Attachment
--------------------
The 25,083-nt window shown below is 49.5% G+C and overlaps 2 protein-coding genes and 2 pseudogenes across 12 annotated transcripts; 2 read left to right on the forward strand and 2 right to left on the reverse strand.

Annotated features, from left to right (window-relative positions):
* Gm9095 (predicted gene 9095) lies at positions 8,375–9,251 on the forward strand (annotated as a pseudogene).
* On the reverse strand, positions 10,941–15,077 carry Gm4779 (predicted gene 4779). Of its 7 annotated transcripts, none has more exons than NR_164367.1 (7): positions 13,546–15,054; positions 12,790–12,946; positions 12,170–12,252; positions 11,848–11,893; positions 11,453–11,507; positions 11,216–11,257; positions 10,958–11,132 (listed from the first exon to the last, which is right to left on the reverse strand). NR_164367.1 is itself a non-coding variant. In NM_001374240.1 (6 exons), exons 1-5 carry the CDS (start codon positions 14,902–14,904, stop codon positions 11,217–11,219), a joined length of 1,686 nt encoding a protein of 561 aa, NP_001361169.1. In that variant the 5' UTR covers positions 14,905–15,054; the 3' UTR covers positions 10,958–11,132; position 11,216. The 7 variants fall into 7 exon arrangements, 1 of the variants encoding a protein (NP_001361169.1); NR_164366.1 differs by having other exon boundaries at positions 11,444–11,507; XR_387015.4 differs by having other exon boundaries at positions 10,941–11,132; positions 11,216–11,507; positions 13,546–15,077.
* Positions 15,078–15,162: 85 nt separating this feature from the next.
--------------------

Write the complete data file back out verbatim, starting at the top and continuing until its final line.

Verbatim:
The 25,083-nt window shown below is 49.5% G+C and overlaps 2 protein-coding genes and 2 pseudogenes across 12 annotated transcripts; 2 read left to right on the forward strand and 2 right to left on the reverse strand.

Annotated features, from left to right (window-relative positions):
* Gm9095 (predicted gene 9095) lies at positions 8,375–9,251 on the forward strand (annotated as a pseudogene).
* On the reverse strand, positions 10,941–15,077 carry Gm4779 (predicted gene 4779). Of its 7 annotated transcripts, none has more exons than NR_164367.1 (7): positions 13,546–15,054; positions 12,790–12,946; positions 12,170–12,252; positions 11,848–11,893; positions 11,453–11,507; positions 11,216–11,257; positions 10,958–11,132 (listed from the first exon to the last, which is right to left on the reverse strand). NR_164367.1 is itself a non-coding variant. In NM_001374240.1 (6 exons), exons 1-5 carry the CDS (start codon positions 14,902–14,904, stop codon positions 11,217–11,219), a joined length of 1,686 nt encoding a protein of 561 aa, NP_001361169.1. In that variant the 5' UTR covers positions 14,905–15,054; the 3' UTR covers positions 10,958–11,132; position 11,216. The 7 variants fall into 7 exon arrangements, 1 of the variants encoding a protein (NP_001361169.1); NR_164366.1 differs by having other exon boundaries at positions 11,444–11,507; XR_387015.4 differs by having other exon boundaries at positions 10,941–11,132; positions 11,216–11,507; positions 13,546–15,077.
* Positions 15,078–15,162: 85 nt separating this feature from the next.